Seven Reasons Why Maidan’s Victory in Minsk and Moscow Isn’t Possible

Translated by Ollie Richardson


Aleksandr Chalenko, the journalist from Kiev who moved to Moscow after the victory of Euromaidan stated to Politnavigator seven reasons why a State coup can’t be repeated neither in Minsk, nor in Moscow today.

“Neither in Moscow, nor in Minsk is a Maidan possible. More precisely, its victory as in Kiev isn’t possible. For this there is a set of the reasons.

Firstly, a Maidan will never win against a city where the opponents of the current authorities are in a minority. In Moscow and Minsk, unlike Kiev, they are in the minority.

Secondly, in the country for a victory of Maidan protesters have to be major political forces, autonomous and independent of the authorities, and they have to be parliamentary parties. Neither in Russia, nor in Belarus is this true.

Thirdly, independent oligarchical groups are not present that would financially support protesters, because they need to eat and drink every day. They need to feed their families.

Fourthly, serious and authoritative support of the West, which wouldn’t allow the authorities in power to sweep away a Maidan by force is necessary. Neither for Putin, nor for Lukashenko is the West in this question a ‘strict father’, as it was for Yanukovych.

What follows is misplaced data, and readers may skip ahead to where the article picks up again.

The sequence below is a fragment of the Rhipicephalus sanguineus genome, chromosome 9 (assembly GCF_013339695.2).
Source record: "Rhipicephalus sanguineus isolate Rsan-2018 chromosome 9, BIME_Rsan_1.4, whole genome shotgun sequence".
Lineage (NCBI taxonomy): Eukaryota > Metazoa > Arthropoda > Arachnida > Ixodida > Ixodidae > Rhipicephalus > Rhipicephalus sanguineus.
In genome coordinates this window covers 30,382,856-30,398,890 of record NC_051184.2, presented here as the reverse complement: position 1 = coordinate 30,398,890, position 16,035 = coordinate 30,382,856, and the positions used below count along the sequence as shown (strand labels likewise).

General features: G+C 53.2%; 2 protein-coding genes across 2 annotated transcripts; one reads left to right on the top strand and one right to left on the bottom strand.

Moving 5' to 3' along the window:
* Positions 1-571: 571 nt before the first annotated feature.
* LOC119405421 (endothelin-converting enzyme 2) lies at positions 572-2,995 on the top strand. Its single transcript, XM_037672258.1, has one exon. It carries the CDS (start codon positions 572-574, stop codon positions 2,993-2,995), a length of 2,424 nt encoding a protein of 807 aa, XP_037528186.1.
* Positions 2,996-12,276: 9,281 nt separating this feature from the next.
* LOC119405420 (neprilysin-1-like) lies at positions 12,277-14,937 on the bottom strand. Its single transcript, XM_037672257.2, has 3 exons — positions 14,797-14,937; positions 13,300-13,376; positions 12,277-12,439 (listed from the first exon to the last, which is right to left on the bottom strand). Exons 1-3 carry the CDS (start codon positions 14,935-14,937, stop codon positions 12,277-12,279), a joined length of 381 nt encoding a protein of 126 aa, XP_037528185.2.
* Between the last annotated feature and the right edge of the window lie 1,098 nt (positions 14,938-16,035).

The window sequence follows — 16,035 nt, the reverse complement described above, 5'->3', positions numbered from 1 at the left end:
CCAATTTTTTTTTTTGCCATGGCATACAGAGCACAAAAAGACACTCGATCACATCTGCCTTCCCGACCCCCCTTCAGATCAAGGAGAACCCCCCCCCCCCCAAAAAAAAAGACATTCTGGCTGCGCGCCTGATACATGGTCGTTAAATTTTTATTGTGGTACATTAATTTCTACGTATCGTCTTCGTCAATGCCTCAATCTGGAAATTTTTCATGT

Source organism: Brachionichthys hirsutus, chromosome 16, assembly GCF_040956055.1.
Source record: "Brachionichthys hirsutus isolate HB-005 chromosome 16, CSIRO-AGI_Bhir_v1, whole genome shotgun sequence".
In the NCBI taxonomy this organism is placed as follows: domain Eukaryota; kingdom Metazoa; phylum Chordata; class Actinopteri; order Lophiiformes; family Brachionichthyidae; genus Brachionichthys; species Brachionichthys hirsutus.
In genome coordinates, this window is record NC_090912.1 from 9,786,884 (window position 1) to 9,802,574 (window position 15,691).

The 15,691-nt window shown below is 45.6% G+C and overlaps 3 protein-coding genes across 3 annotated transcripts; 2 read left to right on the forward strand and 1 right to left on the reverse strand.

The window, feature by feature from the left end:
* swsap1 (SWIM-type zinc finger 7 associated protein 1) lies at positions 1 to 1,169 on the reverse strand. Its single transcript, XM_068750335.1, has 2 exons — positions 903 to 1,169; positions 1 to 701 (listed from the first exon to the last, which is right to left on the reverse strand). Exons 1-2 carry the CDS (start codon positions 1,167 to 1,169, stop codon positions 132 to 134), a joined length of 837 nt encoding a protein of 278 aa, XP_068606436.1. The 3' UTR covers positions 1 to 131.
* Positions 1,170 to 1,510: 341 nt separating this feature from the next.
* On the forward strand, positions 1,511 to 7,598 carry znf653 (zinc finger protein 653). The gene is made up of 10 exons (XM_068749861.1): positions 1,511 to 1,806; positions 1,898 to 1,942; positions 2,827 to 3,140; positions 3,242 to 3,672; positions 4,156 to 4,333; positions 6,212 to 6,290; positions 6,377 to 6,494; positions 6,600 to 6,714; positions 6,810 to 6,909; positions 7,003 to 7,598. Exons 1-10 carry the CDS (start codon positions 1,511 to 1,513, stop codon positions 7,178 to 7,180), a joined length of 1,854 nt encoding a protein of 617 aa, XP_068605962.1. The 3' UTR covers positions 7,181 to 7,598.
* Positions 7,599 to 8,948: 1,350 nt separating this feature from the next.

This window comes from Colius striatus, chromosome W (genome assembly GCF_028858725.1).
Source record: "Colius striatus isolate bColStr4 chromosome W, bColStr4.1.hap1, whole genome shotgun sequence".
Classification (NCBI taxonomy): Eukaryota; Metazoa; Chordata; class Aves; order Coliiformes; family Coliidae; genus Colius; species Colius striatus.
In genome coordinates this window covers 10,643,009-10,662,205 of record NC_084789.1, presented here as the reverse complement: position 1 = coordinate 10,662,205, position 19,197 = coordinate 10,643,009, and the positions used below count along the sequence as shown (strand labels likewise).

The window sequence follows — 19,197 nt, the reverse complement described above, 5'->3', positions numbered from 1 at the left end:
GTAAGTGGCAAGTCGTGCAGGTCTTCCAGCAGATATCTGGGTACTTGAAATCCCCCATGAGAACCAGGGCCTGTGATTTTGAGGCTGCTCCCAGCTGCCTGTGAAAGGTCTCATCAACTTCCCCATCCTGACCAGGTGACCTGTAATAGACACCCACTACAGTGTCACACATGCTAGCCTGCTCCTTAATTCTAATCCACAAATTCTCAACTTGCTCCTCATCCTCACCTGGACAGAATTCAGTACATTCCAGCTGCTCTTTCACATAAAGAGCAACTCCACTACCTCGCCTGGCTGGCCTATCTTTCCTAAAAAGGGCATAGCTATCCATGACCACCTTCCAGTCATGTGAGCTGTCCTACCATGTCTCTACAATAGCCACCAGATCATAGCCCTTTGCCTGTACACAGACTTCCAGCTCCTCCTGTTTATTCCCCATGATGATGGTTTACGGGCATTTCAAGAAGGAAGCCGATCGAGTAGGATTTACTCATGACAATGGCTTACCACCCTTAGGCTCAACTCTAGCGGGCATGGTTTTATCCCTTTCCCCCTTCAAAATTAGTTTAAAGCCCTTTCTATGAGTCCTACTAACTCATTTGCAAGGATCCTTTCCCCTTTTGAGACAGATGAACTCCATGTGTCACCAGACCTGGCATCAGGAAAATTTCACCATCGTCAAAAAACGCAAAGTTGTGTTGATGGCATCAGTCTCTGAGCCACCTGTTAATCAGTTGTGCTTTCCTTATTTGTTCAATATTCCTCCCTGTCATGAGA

Fifthly, there is no leading alternative to the incumbent President who could have a serious rating in the country, and in the event of a Maidan victory could take the place of the President. Navalny isn’t an alternative to Putin. In general nothing is known about Lukashenko’s alternative.

Sixthly, the Kiev experience has shown that for a victory of a second Maidan, combative groups are necessary. Without it Maidan wouldn’t score a victory. There are no such combative groups neither in Russia, nor in Belarus.

And here in Russia on the side of the authorities in power they are – for example, the Union of Donbass Volunteers, which totals over 10,000 people in its ranks.

Finally, the psychological reason. The authorities have to be uncertain in themselves and in their own, as was the case in Kiev. Unlike Yanukovych, Putin and Lukashenko stand on their own two feet,” explained Chalenko.

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